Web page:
Our People - Mari Tye

Building resilience to extreme weather

Today, the project scientist in NCAR's Mesoscale and Microscale Meteorology Laboratory (MMM) is one of the coordinators of the Engineering for Climate Extremes Partnership (ECEP), which aims to bolster weather and climate resilience.

After eight years as a civil engineer in the private sector, Tye earned a Ph.D. in statistical climatology from Newcastle University in England. She joined MMM's regional climate research group in 2012, where she focuses on developing statistical tools to assess high impact weather and climate events.

Mari Tye at Lake District with husband, Aaron
Mari Tye and her husband, Aaron, at the Lake District in England. (Photo courtesy Mari Tye.)

Working toward that goal, NCAR scientist Debasish PaiMazumder and Tye are developing an application, or "app," designed to help industries in Los Angeles and Chicago estimate weather-related construction delays.

"For example, temperatures might be too low for concrete to cure, or it might be too hot and humid for other work," Tye says. "A construction manager might decide to schedule work differently, while insurers might decide to adjust rates depending on the weather risks." Contingent on funding, the app, based on existing weather data, is expected to be available for free later this year. Plans are to broaden the app to additional economic sectors.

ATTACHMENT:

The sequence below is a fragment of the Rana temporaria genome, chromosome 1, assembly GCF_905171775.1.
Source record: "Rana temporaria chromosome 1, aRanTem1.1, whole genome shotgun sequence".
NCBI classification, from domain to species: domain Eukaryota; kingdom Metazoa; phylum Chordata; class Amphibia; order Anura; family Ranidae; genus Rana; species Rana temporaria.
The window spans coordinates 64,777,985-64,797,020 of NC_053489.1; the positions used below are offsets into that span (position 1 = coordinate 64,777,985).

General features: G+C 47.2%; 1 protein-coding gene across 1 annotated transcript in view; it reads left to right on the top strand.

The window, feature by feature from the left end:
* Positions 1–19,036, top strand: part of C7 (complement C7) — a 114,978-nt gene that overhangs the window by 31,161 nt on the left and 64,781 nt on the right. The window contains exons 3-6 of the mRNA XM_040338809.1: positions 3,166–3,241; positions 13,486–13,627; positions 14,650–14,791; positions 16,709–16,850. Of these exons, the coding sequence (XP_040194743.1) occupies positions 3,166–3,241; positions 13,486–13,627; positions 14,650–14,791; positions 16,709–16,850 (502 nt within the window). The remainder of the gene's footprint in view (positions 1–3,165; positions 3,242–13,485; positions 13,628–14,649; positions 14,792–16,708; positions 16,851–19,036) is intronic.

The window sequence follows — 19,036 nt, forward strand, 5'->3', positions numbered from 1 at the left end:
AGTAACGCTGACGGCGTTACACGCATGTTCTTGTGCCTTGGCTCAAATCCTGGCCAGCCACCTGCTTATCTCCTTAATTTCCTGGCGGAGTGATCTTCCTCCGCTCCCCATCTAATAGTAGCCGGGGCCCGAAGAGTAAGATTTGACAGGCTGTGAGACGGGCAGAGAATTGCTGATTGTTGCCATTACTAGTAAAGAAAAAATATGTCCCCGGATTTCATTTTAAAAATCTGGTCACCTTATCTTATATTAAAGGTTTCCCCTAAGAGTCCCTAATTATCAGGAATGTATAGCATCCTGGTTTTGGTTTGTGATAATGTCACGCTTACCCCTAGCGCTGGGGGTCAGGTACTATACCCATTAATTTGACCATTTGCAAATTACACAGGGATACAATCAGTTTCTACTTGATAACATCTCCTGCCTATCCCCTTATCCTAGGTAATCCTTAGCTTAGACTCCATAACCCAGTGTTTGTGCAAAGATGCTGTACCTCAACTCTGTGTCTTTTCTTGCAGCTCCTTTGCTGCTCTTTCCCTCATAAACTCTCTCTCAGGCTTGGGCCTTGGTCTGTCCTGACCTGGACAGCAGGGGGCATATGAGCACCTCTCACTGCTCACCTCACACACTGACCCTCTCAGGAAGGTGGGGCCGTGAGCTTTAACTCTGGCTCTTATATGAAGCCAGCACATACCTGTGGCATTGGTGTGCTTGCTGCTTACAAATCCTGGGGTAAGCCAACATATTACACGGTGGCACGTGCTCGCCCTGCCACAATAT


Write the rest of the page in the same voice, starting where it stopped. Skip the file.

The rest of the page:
Tye grew up in Wales, so she naturally still uses British terms such as "trolley" for shopping cart and "mad" for crazy.

What inspires you?
I'm a civil engineer. Having a problem to solve is a big thing, particularly solving a problem that helps people in some way. After I received my first degree, I wanted to do some voluntary service overseas. I spent three weeks in Uganda helping to develop low-cost solutions to improve water supply and sanitation facilities.

How did you land at NCAR?
I worked as a consulting civil engineer until 2008, when the building industry really took a hit. I was in Bristol in southwest England. I had a choice of being a regional flood defense manager for all of southwest England and Wales, or doing a Ph.D. in climate extremes and precipitation. I went for the PhD., which my boss thought was a mad choice. But it was great; there were so many opportunities. In my final year at Newcastle University, I worked for three months on the Scottish government's climate change adaptation team. I then was accepted into NCAR's Advanced Study Program for the summer. I liked NCAR scientists, they liked me, and six months later, I got this job in the regional climate division. I also met my husband, Aaron, in Boulder during the ASP program. He's a jeweler. He's a very talented guy who keeps me down-to-earth.

Mari Tye working on her grandfather's farm as a child.
A younger Mari Tye sweeping the muck on her grandparents' dairy farm in Wales. (Photo courtesy Mari Tye.)

How did ECEP come about?
I had been here around six months when I went into (NCAR senior scientist) Greg Holland's office one day. I told him we were talking to risk managers and insurance companies about extreme weather, but not the people on the ground who have to make decisions, such as engineers and city planners. He said, "OK, do something about that." So we organized a workshop. Ironically, we experienced the flood in Boulder (in September 2013) about a month after the first workshop.

Why is ECEP important?